The Write Way

If I could afford the side trip, I would enjoy teaching what I have learned about writing over the past 53 years to those who have a burning desire to fill blank sheets of paper.

Unfortunately, teaching is a luxury I simply cannot indulge. My work time, such as it is, must be set aside for projects that not only generate income but allow me to set my own schedules. Besides, there are those who have much more to offer about teaching writing than I. There is one issue, however, that is worth considering within the limitations of this space that might be useful to authors and journalists, including the experienced and the aspiring.

As a long-time member of the Dog Writers’ Association of America and the Cat Writers’ Association, I have noticed that a major conflict for many is the gap between being a dog or cat expert (breeder, exhibitor) and being something more than an amateur writer. Please do not misunderstand; there is nothing pejorative about the word amateur, which in Latin means for the love of it. I must confess, my identity has always been that of a writer first and a pet expert second. Perhaps it’s because I have been writing since I was a freshman in high school, because I am among the lucky ones to actually have earned a living at it, or because I have written in just about every medium. To be honest, becoming a pet expert crept up on me unexpectedly and happened quite by chance, which is ancient history and the subject of another article.

I sometimes look at the work of those who know so much about their subject but yet have limited writing skills with which to impart this wonderful knowledge and information or do not exercise good writing judgment. At times, the writing is torturous and on occasion even comical. The effort, however, is always heroic. To paraphrase Bette Davis, writing is not for sissies. (She was referring to old age.) It is hard work, sometimes grueling, sometimes brutal, and fraught with insecurity. This has always been my experience, even with my most successful work, some of which has endured for decades. The expenditure of mental energy and concentration can and should be exhausting, yet satisfying and pleasurable over the long haul.

Okay, at the risk of sounding condescending, allow me to say this. For good dog and cat writing, of course you must know your subject and write about it with clarity. Then there is the idea of having something useful to say about your subject, a respectable point of view. Writing is a lot like teaching, entertaining, informing and when possible, uplifting for the mind and the spirit of the reader. The trick, however, is developing the skills and tools that not only convey what you have to say, but convey it accurately and precisely. To be sure, I am speaking only of nonfiction. Fiction writing is in the realm of the imagination where the writer sets the rules. Even there, you must have a working grasp of the language because it is all that is mutual, connecting you to the reader. You must learn to love the language, respect its importance and its proper use; otherwise, you will drown in a paper sea of ambiguity, full of sound and fury, signifying nothing. Here are examples of what I am talking about.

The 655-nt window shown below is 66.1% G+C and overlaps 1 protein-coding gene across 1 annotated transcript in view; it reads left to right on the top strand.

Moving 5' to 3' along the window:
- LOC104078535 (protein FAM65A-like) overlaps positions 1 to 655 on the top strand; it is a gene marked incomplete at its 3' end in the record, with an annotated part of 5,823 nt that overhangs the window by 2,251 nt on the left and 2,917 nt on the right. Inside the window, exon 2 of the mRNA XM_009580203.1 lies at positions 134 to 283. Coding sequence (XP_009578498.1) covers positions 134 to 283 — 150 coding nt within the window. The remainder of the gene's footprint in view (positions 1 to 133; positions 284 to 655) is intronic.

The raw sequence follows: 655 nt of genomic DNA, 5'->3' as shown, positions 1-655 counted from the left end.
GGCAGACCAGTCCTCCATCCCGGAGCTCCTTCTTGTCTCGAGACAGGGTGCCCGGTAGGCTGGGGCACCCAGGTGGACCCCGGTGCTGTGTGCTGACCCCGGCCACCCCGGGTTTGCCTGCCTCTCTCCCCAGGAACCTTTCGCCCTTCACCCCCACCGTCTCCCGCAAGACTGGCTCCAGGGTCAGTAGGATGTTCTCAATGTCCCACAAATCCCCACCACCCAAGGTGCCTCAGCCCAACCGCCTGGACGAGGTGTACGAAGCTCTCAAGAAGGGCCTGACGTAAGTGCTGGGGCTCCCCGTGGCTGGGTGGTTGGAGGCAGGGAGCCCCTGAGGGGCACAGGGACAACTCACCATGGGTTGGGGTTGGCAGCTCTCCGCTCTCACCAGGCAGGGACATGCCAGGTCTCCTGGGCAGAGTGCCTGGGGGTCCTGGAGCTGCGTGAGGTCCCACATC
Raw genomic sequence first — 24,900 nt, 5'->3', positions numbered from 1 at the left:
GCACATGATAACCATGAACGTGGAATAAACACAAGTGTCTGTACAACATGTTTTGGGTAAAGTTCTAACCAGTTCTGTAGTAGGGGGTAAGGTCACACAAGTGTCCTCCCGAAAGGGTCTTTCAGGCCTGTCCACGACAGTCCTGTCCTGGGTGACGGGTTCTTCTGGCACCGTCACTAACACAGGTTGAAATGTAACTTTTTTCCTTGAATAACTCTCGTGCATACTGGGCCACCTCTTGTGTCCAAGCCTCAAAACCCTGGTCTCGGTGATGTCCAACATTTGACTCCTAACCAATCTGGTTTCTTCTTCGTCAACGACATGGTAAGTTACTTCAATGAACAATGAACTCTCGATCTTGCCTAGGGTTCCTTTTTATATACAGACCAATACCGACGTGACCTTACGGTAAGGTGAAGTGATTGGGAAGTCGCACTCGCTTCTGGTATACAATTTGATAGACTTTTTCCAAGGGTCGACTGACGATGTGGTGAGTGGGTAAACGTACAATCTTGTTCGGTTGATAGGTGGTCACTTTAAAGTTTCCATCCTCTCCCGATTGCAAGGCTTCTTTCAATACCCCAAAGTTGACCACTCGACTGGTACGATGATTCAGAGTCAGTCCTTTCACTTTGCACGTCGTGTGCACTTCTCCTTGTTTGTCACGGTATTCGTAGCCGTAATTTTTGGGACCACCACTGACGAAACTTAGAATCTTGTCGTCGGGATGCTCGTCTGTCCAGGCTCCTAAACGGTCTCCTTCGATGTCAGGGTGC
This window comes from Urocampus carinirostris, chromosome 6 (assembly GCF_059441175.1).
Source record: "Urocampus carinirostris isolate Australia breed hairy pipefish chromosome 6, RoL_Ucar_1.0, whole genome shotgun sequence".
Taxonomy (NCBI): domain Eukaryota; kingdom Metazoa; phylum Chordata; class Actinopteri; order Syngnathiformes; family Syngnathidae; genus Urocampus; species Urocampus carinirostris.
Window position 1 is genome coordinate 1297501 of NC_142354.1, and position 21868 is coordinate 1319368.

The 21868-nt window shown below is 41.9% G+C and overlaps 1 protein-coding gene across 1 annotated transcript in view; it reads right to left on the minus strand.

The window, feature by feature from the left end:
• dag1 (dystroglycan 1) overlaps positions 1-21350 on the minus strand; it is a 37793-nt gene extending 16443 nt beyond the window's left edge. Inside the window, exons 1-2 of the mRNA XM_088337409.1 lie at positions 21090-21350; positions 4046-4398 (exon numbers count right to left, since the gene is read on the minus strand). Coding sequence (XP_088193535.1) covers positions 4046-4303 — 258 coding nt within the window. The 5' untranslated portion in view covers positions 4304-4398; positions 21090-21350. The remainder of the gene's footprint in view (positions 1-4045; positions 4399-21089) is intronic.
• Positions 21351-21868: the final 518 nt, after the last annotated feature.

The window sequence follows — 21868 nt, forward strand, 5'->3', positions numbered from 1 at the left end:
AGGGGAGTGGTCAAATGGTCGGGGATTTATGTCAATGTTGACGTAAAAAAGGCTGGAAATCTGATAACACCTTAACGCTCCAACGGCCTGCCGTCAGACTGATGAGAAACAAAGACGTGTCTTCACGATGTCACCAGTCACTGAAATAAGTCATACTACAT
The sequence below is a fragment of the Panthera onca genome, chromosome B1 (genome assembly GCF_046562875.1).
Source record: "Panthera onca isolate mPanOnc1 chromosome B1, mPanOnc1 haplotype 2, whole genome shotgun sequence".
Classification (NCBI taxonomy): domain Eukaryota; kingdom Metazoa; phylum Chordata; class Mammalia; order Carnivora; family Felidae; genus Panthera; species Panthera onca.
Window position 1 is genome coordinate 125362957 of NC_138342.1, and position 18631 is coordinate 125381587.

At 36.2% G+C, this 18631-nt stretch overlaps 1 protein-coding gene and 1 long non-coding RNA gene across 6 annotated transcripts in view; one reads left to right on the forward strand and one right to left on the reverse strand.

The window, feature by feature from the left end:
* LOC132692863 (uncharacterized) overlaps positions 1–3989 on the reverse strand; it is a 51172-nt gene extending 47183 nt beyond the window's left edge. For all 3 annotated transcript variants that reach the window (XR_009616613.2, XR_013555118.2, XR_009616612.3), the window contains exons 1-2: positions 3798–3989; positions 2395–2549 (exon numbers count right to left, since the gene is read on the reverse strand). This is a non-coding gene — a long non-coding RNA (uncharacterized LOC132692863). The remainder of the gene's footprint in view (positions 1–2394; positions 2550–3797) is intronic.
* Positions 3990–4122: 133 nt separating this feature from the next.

Ambiguous and incomplete: When bathing your cat use a screen to prevent him from slipping.

Specific and useful: When bathing your cat lean a window screen against the side of the sink allowing him to dig his claws into it and keep his balance as you wet him down. This will prevent him from slipping and make the bath safer and more pleasant.

I have no doubt that many of you can improve on these examples, but you get the idea. More words are used in the second example but offer much more specificity and a heck of a lot more help to the reader. In this kind of writing, the needs of the reader come first. It is not about the writer.

We can all continue our education when it comes to good grammar (which goes for me as well) and learn to sculpt each sentence so that they are not awkward and clumsy to read. In much of my work I have spent long periods of time getting one sentence right… and still failed. Thank God for the computer which has made rewriting less odious than when I used to write on an old manual typewriter. And thank God for good line editors and copyeditors who have on more than one occasion spared me the embarrassment of poor usage.

Writing is a profession, and it requires a multi-layered set of skills in addition to your knowledge and information about your subject, in addition to your ability to communicate with articulation, in addition to your ability to inform, in addition to your ability to hold your reader’s interest. At once, the wonderful part of writing and the damnable part of it is its permanence. When you get it wrong, it really can come back at you at some inconvenient time and bite you on the rear end. Trust me on this; I have had times when I couldn’t sit for weeks and more than my face was red. Writing is like jumping out of a plane praying your chute opens. Nevertheless, be bold and write on.

Mordecai Siegal is the author of 31 books about dogs and cats. His most recent book is “”The Good Life. Your Dog’s First Year (Simon & Schuster)”” and the 10th Anniversary Revised Edition, of “”I Just Got A Puppy. What do I Do?”” He is also the President Emeritus of the Dog Writers’ Association of America.


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